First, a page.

Friday, August 26

All is safely gathered in.

Onions and shallots seem to be two crops that have loved the conditions this summer. It’s strange as you would think garlic being in the same family would have enjoyed the same conditions but whereas the garlic was a waste of space the onions and shallots have been star performers.

A couple of weeks ago the onion tops started to bend over - a sure sign that they were ready to call it a day and had stopped growing.

Usually we would loosen the bulbs and leave them on the surface of the soil to dry out and prove so that they will keep well over winter. When the weather is damp we lift them and spread them out on the floor of the plot greenhouse to dry out there.

After having an extended dry period, heavy rain was forecast for a couple of days this week. We thought that it would be such a shame if the onions became sodden and so we decided to lift them and bring them under cover.
The problem was that this year we still have tomatoes taking up space in the plot greenhouse. 

The onions have been lifted about a month earlier than usual and the tomatoes seem to be taking their time ripening so  both plot and garden greenhouses are still in production mode.

In the end some onions were spread along the path in the plot greenhouse and the rest brought home set out in any gaps we could find in the garden greenhouse.

This was no mean feat as we have pulled about 73kg of onions not to mention the shallots. 

We are still using our winter onions and so we shouldn't go short. 

So did it pour down? Well the rain didn't come on the predicted days but we have had some rain and so we did do the right thing. See Martyn’s blog for the weather report!

As for next year’s winter onions - they should be arriving shortly and the planting will start all over again. 

As for the garlic we’ve ordered a selection of new bulbs so I am hoping that we won’t have a garlic failure again next year!

As for the other member of the onion family - the leeks - well they are coming along nicely. 
Highlight of the week/month/season/year was the first taste of our home grown nectarines which may even be peaches - truly delicious! 
It was such a high point that Martyn mentioned it on his blog too!

Has anyone else grown nectarine Fantasia? If so when does it loose its furriness? Our fruit skin still had a peachy texture but tasted ripe!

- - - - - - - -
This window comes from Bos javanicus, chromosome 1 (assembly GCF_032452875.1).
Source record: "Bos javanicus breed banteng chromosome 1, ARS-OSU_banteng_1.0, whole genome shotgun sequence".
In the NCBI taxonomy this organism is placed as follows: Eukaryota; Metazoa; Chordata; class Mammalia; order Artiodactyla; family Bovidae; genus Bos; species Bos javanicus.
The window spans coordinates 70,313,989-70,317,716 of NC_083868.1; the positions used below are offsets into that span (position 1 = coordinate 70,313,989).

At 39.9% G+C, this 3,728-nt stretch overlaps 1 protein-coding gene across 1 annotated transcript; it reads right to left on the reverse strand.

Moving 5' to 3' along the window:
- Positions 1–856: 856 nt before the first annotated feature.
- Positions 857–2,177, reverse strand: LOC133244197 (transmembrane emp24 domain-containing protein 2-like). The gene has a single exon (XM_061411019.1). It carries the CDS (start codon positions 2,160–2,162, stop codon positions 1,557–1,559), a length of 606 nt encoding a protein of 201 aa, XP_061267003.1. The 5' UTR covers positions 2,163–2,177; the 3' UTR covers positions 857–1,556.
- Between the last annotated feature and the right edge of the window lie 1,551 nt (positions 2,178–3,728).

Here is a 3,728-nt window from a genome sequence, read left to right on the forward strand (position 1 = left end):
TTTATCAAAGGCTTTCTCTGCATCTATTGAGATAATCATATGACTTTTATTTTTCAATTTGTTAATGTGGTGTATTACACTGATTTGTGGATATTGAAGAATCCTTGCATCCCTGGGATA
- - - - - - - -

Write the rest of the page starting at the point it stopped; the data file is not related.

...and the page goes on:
If you want to read more about the life cycles of members of the onion family you may be interested in this . I created it as a resource for schools but it may be interesting for some adult gardeners too.


  1. My onions are just about ready to be lifted too, but I wasn't as sensible as you, mine are still in the ground getting soaked as I type. The rain has certainly materialised today. Your nectarines do look like peaches, could you be growing a different tree to what you think?

  2. I hope your onions are OK Jo.

    WE are beginning to think that maybe we were sent a peach tree but as we have never grown nectarines we don't really know what to expect. WE don't care really as the fruit is lovely.

  3. Hi Sue. Wow your onions have totally blown me away! What m2 area do you grow your onions in to produce so much?
    Do you know why onions don't form bulbs? The onions I grew earlier in the year didn't form bulbs (and they were bulbing onion seeds too). Could it be because of not enough food or did I plant them too deep?

  4. That's a lot of onions Sue should keep your kitchen going for a while!

  5. Ha ha, that looks just like my polytunnel with onions spread everywhere! Like you I have order more garlic after a disppointing year too, which reminds me it's arrived at the allotment shop and needs picking up today...

  6. We grew them in about a 25 square metre area. As for onions not forming bulbs - we grow from onion sites rather than seeds. Did you sow early enough March/early April. Growing from seed tends to need a warm spring too and we did have some cold periods.

    Should be plenty for my sister too Damo!

    We are waiting for our garlic order, Rob - we've ordered a collection which if it all grows will mean no vampires in the whole of the UK!

  7. The onions look great! and so many.
    I really want to grow some here, but in my little balcony I can only fit spring onions. Maybe I can find a small corner for one or two

  8. Onions do take up a lot of space Fer but strings of dried onions would look great hanging on the balcony

  9. beautiful looking onions, hope mine get that big!

  10. Hi Kirsty - I hope you onions do well too. Our onions have actually produced a whole range of sizes which is good as sometimes you only want a small onion don't you?

  11. I do like the big onions, so much peeling with the little ones I've grown before. This years crop are looking more promising.

  12. That a fantastic harvest of alliums! I hope this year I don't forget to harvest them like last year.

  13. You'll have to write a reminder Diana

  14. Indeed, Janet onion soup. onion bread, onion ...

  15. Wow! that's a lot of onions! I definitely intend to be growing more next year :-) Love 'n' hugs, Mel xx

  16. Hope you have plenty of onions next year then Mel

  17. Very Jealous of those nectarines...they look divine....Hope they taste just as good!!

    I got my onions lifted yesterday!

  18. They were absolutely delicious Tanya - can't wait for next year!


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